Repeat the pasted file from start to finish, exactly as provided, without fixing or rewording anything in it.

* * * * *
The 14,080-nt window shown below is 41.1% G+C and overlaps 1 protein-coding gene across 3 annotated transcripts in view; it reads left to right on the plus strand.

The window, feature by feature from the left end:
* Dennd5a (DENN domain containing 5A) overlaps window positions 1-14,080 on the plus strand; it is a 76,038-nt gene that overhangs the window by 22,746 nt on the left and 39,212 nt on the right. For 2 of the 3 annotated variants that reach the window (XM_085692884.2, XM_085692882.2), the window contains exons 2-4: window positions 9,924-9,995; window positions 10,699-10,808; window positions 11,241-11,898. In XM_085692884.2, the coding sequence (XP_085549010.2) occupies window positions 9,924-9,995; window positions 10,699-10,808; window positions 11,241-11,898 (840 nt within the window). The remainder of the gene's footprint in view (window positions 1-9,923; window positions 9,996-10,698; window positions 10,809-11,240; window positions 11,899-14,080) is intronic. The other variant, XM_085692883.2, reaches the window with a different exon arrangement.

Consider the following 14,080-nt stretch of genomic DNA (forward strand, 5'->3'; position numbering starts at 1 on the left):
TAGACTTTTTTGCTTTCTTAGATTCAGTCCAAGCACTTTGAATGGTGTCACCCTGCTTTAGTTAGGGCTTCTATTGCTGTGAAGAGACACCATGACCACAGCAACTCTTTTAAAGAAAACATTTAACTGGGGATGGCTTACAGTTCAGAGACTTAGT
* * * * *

The 14,080-nt window shown below is 41.1% G+C and overlaps 1 protein-coding gene across 3 annotated transcripts in view; it reads left to right on the plus strand.

The window, feature by feature from the left end:
* Dennd5a (DENN domain containing 5A) overlaps window positions 1-14,080 on the plus strand; it is a 76,038-nt gene that overhangs the window by 22,746 nt on the left and 39,212 nt on the right. For 2 of the 3 annotated variants that reach the window (XM_085692884.2, XM_085692882.2), the window contains exons 2-4: window positions 9,924-9,995; window positions 10,699-10,808; window positions 11,241-11,898. In XM_085692884.2, the coding sequence (XP_085549010.2) occupies window positions 9,924-9,995; window positions 10,699-10,808; window positions 11,241-11,898 (840 nt within the window). The remainder of the gene's footprint in view (window positions 1-9,923; window positions 9,996-10,698; window positions 10,809-11,240; window positions 11,899-14,080) is intronic. The other variant, XM_085692883.2, reaches the window with a different exon arrangement.

Consider the following 14,080-nt stretch of genomic DNA (forward strand, 5'->3'; position numbering starts at 1 on the left):
TAGACTTTTTTGCTTTCTTAGATTCAGTCCAAGCACTTTGAATGGTGTCACCCTGCTTTAGTTAGGGCTTCTATTGCTGTGAAGAGACACCATGACCACAGCAACTCTTTTAAAGAAAACATTTAACTGGGGATGGCTTACAGTTCAGAGACTTAGT